ABC News (Oct. 22, 2014) Nigeria truce is shaky. No News of abducted girls.
ABC News (Oct. 18, 2014) Cautious optimism over Nigeria’s kidnapped girls.
Kailash Satyarthi
Malala Yousafzai
Nobel 2014 -
UN (2014) International Day of the Girl Child – October.
UN (2012) The global report on trafficking in persons

UN News (Oct. 10, 2014) Ahead of International Day of the Girl Child, UN urges end to violence against women, girls

Monday, October 27, 2014

Humanitarian causes - Test your IQ on maternal health @ PIH!

Copyright © Françoise Herrmann

Remember testing your IQ on hunger at the UN World Food Program (WFP) for World Food Day?  Now, how about testing your IQ on “Maternal health in the world” at Partners in Health (PIH)? Just 3 questions, and 2 minutes of your time; and for every test taken, fifty cents (US .50 cts) will be donated to PIH (Partners in Health) to save mothers’ lives!  ...At the very least, that should take a bit of the unfairness out of testing!...
What is PIH (Partners in Health)?
The story of the people who founded Partners in Health is told in a NY Times bestseller titled Mountains beyond mountains: The quest of Dr. Paul Farmer, a man who would cure the world (Kidder, 2004).  In all fairness, one could probably add to the title of this absolutely wonderful book: “with the help of his best friends”. And then mention PIH’s three additional co-founders:  Ophelia Dahl (also daughter of Roald Dahl, the famed children’s author of such classics as James and the Giant Peach Mathilda or Charlie and Chocolate Factory), Dr. Jim Yong Kim (now President of the World Bank, also selected in 2006 by Time Magazine as one of the 100 most influential people in the world, among countless additional very distinguished accolades), Todd McCormack (also president of IMG Media), and the now deceased Tom White.

PIH was initially founded in 1987 as a non-profit organization intended to deliver healthcare in poverty stricken areas of the Central Plateau in Haiti.  Twenty-seven years later, in partnerships with Harvard University, private foundations, non-profits, and the national governments of many developing countries, PIH operates pioneering and model healthcare partnership programs in poverty-stricken areas on 4 continents. In particular, the organization has pioneered model partnership programs for the treatment of HIV/AIDS and multi-drug resistant tuberculosis in places such as Chiapas, Mexico; the slums of Lima in Peru; the Neno district of Malawi and Lesotho, South Africa, where it was believed that such care and treatment could not be delivered. At root, the PIH partnership programs rely on a community-based system of trained healthcare workers, connected to the larger healthcare systems and institutions. In the US, PIH is partnered, for example, with the Navajo Nation, Native American COPE (Community Outreach and Patient Empowerment) program for the prevention of chronic diseases.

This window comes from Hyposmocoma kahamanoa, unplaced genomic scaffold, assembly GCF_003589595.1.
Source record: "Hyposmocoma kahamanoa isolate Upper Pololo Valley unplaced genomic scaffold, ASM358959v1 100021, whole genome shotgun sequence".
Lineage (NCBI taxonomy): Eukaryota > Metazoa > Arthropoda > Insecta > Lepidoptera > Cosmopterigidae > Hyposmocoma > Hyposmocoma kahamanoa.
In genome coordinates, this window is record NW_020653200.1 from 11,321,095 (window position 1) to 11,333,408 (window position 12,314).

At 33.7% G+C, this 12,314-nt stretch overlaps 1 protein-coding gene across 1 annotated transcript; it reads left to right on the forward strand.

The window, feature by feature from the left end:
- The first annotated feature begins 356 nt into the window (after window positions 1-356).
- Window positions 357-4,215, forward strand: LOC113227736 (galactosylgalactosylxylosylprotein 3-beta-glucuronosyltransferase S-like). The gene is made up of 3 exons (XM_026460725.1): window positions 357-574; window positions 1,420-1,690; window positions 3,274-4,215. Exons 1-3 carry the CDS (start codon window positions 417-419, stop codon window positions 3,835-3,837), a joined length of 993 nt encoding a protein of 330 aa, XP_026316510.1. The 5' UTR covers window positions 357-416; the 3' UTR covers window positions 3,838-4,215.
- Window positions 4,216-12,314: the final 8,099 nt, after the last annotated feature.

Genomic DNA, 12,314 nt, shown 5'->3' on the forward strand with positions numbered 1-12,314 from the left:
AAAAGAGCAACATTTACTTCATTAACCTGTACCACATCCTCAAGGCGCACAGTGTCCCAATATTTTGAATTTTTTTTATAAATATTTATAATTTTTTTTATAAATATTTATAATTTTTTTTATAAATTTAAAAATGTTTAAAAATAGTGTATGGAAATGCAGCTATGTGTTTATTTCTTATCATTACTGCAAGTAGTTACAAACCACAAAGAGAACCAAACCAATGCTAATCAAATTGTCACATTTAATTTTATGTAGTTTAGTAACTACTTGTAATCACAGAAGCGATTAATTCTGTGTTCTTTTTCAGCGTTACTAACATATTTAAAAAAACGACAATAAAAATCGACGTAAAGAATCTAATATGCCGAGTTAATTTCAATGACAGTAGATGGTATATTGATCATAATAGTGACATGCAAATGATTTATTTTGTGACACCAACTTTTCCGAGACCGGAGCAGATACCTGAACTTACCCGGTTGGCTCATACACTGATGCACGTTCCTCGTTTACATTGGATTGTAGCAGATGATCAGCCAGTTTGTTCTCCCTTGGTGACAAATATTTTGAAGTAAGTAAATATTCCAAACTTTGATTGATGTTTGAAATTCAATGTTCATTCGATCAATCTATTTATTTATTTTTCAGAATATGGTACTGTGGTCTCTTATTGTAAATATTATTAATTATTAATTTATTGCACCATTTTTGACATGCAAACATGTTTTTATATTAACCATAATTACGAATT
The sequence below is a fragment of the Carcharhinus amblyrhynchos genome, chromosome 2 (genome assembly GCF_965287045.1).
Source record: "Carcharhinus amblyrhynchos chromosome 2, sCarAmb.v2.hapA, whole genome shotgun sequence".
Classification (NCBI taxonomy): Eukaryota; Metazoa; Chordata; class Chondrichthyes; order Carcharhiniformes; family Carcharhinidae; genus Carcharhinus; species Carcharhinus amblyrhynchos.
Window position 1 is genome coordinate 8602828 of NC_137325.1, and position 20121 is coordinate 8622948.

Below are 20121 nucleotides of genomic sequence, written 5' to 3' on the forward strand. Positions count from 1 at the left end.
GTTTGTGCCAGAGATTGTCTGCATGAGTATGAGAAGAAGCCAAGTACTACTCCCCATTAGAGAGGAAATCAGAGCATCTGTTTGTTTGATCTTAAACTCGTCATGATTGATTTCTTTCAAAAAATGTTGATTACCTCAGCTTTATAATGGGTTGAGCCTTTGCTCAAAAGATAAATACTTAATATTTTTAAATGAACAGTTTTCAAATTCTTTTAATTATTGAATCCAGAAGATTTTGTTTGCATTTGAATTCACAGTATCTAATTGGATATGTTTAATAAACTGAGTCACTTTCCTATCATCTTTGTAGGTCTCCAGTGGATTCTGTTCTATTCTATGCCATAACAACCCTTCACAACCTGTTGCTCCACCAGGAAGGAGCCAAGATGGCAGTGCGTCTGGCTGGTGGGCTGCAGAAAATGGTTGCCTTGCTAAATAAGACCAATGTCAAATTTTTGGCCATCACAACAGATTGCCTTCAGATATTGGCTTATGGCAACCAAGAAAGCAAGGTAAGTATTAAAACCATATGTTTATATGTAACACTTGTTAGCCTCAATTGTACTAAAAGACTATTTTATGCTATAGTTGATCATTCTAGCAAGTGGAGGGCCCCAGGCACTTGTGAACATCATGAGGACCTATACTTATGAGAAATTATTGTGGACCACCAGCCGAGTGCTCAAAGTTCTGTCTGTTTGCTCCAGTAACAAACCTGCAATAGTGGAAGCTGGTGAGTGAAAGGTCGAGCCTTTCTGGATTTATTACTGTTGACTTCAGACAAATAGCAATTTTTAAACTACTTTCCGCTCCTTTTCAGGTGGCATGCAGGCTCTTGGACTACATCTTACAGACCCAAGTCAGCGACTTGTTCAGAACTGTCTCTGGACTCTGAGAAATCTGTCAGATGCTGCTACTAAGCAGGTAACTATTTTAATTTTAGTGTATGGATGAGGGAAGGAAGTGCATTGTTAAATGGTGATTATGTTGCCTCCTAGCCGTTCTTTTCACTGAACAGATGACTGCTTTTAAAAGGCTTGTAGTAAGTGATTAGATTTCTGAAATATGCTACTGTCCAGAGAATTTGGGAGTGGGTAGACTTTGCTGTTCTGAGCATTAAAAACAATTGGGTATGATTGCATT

In the aftermath of the 2010 Haiti earthquake, PIH was also instrumental in rebuilding the shattered Haitian healthcare system with a teaching hospital and center of medical excellence, the Hôpital Universitaire de Mirebalais, and successfully joined forces to fight a cholera epidemic.  This proved to be the culmination, and shining star, of a model designed to develop top quality healthcare in a poverty-stricken country, as the teaching hospital has the capacity to generate its own doctors and nurses, and to provide state of the art technologies where none existed at all.  Another PIH partnership also resulted in building the Butaro Hospital, in Rwanda, a teaching hospital, and model hub of medical excellence for East Africa, which opened in 2011. The hope, now, is to develop such a medical infrastructure of excellence and teaching in West Africa, in Sierra Leone, Liberia or Guinea, where the Ebola pandemic is raging, with a long term view of forever preventing the risks of such pandemics